Proof that there's no wrong way to make S'mores, because it's S'mores Day!
Guess what? It’s National S’mores Day!
When grocery stores start lining up displays of marshmallows, graham crackers, and chocolate bars, my heart goes pitter pat. It’s officially s’mores season, folks, so let’s get down to business. Do you go with the classic roasting of your ‘mallow on a stick til it’s burnt to a crisp? Or are you one of those people who slowly rotates it above the fire until it’s the perfect shade of golden brown goodness? Truth: there’s no wrong way to make delicious s’mores sandwich—even if it’s not exactly in sandwich form.
These days, s’mores have gotten some serious makeovers. If you’re ready to take your mallow-making to the next level, the Internet has provided us with some creative, drool-worthy options. Here’s a roundup of the most innovative, non-traditional recipes from food blog heaven:
A cool s’mores refresher cake for those hot summer days will really hit the spot.
This is not only also a no-bake recipe, but is a spreadable s’mores delight.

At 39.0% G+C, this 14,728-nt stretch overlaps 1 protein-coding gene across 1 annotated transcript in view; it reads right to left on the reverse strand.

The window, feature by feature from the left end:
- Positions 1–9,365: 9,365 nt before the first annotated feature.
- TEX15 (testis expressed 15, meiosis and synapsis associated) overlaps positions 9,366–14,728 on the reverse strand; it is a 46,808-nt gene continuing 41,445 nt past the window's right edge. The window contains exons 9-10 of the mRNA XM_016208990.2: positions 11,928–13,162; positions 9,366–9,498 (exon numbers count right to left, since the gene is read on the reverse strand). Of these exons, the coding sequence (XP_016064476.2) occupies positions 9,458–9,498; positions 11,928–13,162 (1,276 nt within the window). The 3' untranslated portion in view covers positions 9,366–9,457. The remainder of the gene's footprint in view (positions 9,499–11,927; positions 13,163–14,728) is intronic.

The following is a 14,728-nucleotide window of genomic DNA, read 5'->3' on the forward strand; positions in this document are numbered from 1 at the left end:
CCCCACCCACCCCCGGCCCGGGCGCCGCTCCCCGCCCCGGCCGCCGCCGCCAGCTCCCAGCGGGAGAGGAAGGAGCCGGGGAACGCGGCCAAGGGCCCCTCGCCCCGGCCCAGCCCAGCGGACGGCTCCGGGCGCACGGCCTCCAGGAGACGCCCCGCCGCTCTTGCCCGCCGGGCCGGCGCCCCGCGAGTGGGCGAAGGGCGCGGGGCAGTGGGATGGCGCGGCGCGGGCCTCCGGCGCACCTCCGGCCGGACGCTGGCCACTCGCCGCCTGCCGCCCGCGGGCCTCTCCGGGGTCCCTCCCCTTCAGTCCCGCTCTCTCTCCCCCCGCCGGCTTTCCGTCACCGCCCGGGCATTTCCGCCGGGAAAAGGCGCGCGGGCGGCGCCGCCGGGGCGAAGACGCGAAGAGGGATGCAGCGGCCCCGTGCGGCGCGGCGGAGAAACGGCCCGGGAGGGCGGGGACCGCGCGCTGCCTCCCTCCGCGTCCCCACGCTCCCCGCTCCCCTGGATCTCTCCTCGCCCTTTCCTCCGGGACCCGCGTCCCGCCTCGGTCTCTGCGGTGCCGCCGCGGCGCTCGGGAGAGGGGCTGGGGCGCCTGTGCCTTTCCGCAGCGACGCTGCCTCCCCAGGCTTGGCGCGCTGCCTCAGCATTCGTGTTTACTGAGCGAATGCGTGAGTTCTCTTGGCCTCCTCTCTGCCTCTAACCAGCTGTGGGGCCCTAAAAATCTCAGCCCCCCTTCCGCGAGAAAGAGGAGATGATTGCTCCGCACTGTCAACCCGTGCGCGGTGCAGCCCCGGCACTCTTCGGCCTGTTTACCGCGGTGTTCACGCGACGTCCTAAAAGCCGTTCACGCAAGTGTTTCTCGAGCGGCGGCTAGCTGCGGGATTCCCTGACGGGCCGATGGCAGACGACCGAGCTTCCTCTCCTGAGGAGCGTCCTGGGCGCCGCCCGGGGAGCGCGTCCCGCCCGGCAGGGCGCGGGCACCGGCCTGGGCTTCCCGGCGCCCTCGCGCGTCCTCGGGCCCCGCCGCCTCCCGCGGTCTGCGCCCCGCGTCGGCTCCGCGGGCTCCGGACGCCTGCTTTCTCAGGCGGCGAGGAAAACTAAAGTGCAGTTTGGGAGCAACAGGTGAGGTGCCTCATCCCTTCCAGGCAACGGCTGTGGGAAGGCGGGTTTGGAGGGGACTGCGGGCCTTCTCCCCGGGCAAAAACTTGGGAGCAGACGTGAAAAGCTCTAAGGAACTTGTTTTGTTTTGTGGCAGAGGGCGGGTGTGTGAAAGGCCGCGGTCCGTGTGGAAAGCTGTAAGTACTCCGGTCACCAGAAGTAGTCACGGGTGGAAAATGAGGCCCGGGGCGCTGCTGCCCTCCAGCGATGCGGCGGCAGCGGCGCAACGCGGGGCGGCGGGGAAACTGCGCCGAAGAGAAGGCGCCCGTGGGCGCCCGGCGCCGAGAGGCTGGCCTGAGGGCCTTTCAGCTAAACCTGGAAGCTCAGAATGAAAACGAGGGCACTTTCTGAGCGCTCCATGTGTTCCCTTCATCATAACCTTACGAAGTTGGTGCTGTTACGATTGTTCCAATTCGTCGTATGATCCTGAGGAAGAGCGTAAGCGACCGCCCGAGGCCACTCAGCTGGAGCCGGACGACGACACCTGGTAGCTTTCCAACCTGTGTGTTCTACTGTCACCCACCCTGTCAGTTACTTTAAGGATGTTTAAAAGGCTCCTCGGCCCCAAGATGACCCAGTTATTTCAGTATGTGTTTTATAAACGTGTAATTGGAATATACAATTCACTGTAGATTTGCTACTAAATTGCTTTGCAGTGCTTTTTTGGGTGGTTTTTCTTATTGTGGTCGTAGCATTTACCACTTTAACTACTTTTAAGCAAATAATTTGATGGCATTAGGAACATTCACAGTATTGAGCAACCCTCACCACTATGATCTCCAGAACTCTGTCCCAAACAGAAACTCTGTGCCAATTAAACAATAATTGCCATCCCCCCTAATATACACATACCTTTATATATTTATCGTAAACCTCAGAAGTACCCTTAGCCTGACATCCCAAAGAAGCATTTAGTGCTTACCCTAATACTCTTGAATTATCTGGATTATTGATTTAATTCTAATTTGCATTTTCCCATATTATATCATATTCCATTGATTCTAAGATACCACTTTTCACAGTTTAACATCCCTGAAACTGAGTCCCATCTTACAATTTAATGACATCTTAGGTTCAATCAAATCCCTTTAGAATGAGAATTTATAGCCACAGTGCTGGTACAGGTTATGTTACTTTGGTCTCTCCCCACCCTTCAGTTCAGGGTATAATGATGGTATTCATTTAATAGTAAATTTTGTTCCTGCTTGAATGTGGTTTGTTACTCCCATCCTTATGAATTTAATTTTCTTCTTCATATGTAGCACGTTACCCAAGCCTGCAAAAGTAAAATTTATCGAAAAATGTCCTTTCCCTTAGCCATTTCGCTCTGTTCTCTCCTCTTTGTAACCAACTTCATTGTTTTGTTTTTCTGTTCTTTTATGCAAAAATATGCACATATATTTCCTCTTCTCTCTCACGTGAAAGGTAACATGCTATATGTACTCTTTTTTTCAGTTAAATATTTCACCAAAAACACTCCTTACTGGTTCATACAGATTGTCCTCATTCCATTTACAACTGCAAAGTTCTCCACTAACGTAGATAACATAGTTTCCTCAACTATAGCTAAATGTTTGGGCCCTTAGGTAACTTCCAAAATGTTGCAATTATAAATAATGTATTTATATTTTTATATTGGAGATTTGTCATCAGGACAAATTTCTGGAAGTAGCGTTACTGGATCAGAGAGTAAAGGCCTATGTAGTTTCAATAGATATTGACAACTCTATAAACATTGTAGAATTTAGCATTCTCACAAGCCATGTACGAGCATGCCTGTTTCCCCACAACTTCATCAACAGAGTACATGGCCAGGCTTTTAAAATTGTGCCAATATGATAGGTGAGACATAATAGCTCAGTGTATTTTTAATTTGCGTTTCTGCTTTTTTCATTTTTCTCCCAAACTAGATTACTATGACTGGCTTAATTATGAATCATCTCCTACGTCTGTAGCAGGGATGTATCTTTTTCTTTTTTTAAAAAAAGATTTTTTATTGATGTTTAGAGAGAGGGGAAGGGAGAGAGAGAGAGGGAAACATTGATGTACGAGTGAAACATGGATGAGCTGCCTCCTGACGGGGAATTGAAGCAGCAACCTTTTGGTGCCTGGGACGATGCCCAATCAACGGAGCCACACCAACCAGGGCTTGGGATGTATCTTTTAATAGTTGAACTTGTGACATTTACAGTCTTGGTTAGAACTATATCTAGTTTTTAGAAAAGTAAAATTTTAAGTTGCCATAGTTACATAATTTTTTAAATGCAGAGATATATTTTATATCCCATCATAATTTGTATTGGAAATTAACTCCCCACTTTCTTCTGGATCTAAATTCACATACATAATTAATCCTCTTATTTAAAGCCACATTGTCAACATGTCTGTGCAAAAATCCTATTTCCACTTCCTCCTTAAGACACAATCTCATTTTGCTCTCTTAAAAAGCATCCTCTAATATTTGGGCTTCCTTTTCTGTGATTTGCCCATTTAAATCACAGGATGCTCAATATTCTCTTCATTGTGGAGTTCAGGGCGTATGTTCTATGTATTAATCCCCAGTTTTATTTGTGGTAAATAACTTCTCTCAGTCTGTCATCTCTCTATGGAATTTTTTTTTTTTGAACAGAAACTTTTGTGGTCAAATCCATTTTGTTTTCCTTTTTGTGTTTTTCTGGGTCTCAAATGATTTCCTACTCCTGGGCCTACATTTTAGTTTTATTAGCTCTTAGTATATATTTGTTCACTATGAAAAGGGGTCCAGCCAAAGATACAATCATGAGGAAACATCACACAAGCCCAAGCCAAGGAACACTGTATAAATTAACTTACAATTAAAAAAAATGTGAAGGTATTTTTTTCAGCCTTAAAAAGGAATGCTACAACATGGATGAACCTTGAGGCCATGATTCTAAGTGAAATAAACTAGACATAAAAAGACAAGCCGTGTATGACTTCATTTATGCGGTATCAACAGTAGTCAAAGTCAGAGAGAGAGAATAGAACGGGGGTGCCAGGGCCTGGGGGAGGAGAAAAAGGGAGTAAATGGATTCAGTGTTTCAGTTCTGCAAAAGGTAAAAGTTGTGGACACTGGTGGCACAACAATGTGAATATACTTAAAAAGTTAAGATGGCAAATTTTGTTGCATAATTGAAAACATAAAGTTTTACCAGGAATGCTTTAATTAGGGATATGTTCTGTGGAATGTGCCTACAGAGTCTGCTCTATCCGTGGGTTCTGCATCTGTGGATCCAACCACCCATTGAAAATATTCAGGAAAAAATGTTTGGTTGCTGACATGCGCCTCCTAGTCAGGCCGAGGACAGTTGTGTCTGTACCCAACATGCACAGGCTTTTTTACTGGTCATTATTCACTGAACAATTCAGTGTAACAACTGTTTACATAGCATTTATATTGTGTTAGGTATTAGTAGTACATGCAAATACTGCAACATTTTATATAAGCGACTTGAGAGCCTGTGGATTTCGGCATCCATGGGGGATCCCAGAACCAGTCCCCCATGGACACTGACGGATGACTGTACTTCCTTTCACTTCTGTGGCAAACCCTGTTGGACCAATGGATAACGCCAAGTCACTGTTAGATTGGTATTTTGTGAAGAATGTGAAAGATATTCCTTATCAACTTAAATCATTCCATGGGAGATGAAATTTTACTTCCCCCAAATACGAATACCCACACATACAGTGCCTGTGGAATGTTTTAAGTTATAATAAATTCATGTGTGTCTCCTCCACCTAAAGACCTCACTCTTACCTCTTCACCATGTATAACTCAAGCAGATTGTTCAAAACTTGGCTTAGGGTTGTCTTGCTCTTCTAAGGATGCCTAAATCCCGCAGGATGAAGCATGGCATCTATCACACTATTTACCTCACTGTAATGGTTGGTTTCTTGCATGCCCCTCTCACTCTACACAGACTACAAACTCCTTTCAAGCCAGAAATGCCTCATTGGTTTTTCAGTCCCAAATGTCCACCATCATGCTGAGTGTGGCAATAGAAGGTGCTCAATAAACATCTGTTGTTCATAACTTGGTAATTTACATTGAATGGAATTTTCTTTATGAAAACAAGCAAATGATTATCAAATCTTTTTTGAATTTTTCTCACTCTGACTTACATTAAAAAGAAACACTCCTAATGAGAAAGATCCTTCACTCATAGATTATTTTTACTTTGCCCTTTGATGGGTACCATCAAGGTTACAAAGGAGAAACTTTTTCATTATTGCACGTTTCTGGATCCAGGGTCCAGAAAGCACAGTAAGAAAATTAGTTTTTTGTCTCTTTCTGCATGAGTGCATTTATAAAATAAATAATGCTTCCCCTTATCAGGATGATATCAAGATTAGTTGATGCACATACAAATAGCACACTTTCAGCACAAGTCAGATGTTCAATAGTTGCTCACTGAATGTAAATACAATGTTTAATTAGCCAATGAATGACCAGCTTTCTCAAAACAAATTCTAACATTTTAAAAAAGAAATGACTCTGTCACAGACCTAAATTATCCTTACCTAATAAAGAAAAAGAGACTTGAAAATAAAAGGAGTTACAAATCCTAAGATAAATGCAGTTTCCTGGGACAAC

Sweet and salty and full of marshmallowy goodness? Yes, please. Now.
I think if Leslie Knope ever strayed from her beloved waffles, it might be for these babies.
The classic with just a hint of added sophistication. It’s like a s’more that’s wearing its big girl pants to school.
It’s liquified s’mores that you can dip stuff in. Genius.
I think this begs to be made into S’mores French Toast, but follow your own heart.
Now we’re gettin’ fancy, kids. Kick up that caramel s’more another notch. We got pigs in our s’mores now.
We can all just die so incandescently happy now. And we now live in a world so fancy, we spell it ‘doughnut’ like we’re the freakin’ queens of England.
Booze-soaked marshmallows make for grown-up s’mores. Shots!
And when all else fails, remember your roots and Ham Porter’s wisdom from The Sandlot: “First you take the graham, you stick the chocolate on the graham. Then you roast the ‘mallow. When the ‘mallows flaming. . . you stick it on the chocolate. Then cover with the other end. Then you scarf.”
(Featured image via Shutterstock)